The usual range of aggregate used in construction is between 9.5 mm and 37.5 mm in diameter, with the most common size being 20 mm. Coarse-grained aggregates are particles larger than 9.5 mm. A larger size, 40 mm, is more commonly used in bulk concrete. The size of the aggregate affects the elastic and thermal properties of concrete, as well as its dimensional stability.
Aggregates are one of the most important components of concrete that give it body and reduce shrinkage. The larger size of 4.75 mm is coarse-grained sand or aggregate, with sizes ranging from 5 mm to 256 mm or more. Alternative sources of aggregates or additional aggregate mixtures can be considered to approach the ideal gradation that provides the best workability, pumpability, shrinkage reduction, and economy. The fundamental relationship between the water-cement ratio and strength begins with the correction of the contribution or absorption of moisture by aggregates.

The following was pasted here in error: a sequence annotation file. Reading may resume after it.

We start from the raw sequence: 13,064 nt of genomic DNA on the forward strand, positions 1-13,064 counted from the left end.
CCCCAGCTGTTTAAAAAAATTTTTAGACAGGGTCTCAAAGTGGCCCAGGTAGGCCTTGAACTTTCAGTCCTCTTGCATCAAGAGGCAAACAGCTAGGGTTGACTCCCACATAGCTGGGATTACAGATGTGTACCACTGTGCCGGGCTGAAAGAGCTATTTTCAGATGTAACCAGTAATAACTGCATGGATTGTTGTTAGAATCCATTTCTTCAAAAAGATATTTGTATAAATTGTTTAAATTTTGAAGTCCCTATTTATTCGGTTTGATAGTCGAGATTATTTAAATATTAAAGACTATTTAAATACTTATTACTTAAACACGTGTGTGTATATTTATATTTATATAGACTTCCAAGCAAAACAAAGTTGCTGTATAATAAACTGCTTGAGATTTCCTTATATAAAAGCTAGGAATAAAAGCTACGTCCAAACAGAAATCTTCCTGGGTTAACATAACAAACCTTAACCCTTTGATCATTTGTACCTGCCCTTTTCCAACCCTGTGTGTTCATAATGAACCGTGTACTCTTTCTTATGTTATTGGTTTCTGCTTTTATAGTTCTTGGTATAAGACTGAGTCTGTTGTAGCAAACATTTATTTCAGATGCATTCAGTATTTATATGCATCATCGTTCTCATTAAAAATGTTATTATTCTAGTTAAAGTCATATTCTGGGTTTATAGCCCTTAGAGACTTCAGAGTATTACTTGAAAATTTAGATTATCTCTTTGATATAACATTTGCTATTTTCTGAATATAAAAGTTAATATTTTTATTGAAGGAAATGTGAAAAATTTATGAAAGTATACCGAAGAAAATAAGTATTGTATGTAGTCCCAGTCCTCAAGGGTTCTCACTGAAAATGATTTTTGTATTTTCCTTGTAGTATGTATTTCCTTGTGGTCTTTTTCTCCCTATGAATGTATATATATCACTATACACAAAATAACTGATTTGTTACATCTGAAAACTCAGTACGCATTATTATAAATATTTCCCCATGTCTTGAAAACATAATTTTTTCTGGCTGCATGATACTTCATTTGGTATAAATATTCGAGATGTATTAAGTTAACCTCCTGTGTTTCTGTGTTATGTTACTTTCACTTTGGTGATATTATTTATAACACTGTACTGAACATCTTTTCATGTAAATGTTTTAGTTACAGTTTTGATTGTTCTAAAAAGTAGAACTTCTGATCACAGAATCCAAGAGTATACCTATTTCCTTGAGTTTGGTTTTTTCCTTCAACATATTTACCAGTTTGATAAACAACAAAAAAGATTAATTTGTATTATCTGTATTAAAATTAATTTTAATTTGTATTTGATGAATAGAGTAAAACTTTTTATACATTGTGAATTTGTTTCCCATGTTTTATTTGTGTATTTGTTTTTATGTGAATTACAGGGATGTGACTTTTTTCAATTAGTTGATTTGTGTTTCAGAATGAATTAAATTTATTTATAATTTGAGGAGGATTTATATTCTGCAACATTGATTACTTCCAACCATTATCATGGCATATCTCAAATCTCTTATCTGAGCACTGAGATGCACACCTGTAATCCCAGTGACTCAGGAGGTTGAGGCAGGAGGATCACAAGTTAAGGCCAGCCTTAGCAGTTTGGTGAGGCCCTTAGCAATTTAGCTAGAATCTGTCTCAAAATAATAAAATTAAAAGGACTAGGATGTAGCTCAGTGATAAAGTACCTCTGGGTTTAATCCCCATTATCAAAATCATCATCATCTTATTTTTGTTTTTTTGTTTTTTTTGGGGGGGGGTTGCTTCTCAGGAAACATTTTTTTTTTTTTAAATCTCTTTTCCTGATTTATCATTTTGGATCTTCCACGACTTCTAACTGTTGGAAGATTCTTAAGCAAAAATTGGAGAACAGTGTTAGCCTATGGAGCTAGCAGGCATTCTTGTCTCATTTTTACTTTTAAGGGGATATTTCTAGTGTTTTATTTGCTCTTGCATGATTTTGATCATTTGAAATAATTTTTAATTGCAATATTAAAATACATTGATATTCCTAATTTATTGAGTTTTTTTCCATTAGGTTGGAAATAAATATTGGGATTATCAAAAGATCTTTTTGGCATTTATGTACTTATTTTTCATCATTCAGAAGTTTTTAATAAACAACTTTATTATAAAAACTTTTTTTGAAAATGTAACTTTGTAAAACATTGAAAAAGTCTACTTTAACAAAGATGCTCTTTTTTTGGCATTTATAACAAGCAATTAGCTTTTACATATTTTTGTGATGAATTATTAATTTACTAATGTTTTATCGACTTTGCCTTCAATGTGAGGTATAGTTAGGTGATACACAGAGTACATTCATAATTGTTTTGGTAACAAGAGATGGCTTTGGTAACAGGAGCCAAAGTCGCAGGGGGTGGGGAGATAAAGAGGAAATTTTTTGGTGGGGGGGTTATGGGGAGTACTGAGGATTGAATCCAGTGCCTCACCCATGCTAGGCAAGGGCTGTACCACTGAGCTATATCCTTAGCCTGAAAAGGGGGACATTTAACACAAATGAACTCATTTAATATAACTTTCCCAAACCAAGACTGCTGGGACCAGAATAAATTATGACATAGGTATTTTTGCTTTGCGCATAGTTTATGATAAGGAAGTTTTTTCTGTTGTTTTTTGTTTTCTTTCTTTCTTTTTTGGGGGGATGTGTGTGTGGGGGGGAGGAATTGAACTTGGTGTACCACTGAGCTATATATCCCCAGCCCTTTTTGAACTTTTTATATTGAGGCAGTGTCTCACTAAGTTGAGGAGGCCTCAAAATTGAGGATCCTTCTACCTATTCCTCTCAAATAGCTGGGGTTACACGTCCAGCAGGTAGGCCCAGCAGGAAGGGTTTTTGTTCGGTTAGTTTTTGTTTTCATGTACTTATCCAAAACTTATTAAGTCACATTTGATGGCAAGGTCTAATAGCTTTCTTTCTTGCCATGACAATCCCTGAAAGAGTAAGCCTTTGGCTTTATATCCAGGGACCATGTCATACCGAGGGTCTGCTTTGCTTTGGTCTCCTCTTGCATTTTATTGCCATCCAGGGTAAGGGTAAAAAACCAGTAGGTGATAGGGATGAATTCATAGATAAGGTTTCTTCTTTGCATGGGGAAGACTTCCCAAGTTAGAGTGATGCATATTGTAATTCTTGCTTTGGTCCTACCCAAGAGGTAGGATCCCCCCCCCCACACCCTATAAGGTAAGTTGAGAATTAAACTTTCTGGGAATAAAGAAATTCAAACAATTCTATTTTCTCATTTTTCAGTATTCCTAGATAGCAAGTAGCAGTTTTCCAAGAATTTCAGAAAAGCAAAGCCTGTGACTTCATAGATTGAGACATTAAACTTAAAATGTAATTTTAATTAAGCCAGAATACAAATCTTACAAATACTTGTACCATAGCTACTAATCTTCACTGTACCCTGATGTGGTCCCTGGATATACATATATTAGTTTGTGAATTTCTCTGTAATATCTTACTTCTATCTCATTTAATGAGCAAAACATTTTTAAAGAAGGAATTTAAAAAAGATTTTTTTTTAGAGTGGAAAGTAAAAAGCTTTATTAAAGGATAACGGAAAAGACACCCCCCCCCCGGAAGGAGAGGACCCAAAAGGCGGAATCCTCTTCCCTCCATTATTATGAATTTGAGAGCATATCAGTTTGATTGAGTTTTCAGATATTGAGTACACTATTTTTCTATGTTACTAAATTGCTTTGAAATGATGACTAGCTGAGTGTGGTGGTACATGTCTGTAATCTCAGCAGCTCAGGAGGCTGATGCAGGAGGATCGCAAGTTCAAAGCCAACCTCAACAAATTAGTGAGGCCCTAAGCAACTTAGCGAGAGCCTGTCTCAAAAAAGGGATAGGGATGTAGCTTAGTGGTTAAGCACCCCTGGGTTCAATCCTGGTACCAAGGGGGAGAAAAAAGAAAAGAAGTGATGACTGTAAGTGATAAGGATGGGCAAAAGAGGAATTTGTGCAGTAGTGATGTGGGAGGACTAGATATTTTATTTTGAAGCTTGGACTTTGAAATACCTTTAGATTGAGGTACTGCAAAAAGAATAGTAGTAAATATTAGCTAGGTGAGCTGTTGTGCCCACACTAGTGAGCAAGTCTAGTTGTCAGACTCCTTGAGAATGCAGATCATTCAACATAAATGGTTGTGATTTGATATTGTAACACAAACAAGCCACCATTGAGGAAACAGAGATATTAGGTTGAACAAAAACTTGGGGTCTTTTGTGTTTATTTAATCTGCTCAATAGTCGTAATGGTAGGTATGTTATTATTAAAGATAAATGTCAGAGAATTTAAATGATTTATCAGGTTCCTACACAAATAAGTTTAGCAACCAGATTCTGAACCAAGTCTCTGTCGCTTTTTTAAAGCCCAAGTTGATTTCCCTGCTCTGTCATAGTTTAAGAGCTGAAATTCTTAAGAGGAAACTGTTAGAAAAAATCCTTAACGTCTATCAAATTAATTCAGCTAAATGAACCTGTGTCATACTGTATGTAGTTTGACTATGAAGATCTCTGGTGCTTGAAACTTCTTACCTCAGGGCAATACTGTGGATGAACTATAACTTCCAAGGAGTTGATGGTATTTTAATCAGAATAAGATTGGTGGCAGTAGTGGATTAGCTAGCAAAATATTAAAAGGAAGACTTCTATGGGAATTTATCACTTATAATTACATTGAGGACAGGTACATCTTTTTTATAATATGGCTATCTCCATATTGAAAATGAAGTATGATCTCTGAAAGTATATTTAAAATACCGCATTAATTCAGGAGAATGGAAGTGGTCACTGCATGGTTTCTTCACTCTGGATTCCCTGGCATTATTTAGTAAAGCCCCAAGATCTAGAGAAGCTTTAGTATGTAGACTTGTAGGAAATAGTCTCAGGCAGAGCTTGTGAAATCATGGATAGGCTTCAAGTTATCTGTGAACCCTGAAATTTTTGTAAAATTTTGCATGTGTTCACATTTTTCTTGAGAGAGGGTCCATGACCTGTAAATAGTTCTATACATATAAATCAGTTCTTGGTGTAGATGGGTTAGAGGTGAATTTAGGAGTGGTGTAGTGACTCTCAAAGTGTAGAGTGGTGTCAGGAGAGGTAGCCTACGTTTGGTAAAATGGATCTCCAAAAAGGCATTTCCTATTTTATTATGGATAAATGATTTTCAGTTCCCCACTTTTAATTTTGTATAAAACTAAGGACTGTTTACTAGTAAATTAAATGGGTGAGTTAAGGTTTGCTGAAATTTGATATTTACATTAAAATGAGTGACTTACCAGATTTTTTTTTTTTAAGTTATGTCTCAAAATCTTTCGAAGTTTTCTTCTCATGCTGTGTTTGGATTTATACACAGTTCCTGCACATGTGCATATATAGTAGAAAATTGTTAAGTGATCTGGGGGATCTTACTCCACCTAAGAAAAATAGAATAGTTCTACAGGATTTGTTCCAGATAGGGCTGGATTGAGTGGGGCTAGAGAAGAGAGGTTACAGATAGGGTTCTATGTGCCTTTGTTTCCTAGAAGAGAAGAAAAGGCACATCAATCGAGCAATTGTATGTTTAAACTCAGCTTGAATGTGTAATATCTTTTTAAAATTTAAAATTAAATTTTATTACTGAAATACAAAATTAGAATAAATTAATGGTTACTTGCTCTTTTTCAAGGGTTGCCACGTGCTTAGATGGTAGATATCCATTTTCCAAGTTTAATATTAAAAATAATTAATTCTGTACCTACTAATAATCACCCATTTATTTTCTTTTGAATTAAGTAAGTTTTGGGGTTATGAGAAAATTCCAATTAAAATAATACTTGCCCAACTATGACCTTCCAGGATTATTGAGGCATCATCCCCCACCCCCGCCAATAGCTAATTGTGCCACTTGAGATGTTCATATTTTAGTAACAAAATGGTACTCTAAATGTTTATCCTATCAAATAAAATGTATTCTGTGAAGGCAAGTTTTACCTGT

In a mass concrete or PCC work, the use of larger aggregates will be useful due to the lower consumption of cement, which will also reduce the heat of hydration and the corresponding thermal stresses and shrinkage cracks. Leveling limits and maximum aggregate size are specified because these properties affect the amount of aggregate used, as well as cement and water requirements, workability, pumpability, and concrete durability. But in practice, the size of the aggregate cannot be increased to any limit due to limitations in mixing, handling and placing equipment. Using larger coarse-grated aggregates generally reduces the cost of a concrete mix by reducing requirements for cement, the most expensive ingredient.